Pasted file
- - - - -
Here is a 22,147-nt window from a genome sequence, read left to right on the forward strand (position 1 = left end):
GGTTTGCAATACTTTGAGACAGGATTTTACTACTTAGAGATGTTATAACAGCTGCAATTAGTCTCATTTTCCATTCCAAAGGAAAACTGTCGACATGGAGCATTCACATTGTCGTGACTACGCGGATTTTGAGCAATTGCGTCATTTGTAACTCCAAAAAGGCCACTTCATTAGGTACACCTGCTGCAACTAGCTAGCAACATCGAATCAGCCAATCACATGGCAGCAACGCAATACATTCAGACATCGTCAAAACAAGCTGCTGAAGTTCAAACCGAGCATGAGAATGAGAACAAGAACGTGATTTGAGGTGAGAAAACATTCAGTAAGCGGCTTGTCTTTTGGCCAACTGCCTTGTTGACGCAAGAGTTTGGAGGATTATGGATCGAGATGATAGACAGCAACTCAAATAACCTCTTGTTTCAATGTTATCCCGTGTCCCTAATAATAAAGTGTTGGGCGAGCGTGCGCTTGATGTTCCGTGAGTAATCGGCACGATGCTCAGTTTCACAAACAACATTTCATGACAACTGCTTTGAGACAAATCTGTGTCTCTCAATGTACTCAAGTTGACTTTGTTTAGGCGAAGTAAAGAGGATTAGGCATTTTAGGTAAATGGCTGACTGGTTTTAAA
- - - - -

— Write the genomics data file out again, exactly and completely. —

Here is a 22,147-nt window from a genome sequence, read left to right on the forward strand (position 1 = left end):
GGTTTGCAATACTTTGAGACAGGATTTTACTACTTAGAGATGTTATAACAGCTGCAATTAGTCTCATTTTCCATTCCAAAGGAAAACTGTCGACATGGAGCATTCACATTGTCGTGACTACGCGGATTTTGAGCAATTGCGTCATTTGTAACTCCAAAAAGGCCACTTCATTAGGTACACCTGCTGCAACTAGCTAGCAACATCGAATCAGCCAATCACATGGCAGCAACGCAATACATTCAGACATCGTCAAAACAAGCTGCTGAAGTTCAAACCGAGCATGAGAATGAGAACAAGAACGTGATTTGAGGTGAGAAAACATTCAGTAAGCGGCTTGTCTTTTGGCCAACTGCCTTGTTGACGCAAGAGTTTGGAGGATTATGGATCGAGATGATAGACAGCAACTCAAATAACCTCTTGTTTCAATGTTATCCCGTGTCCCTAATAATAAAGTGTTGGGCGAGCGTGCGCTTGATGTTCCGTGAGTAATCGGCACGATGCTCAGTTTCACAAACAACATTTCATGACAACTGCTTTGAGACAAATCTGTGTCTCTCAATGTACTCAAGTTGACTTTGTTTAGGCGAAGTAAAGAGGATTAGGCATTTTAGGTAAATGGCTGACTGGTTTTAAA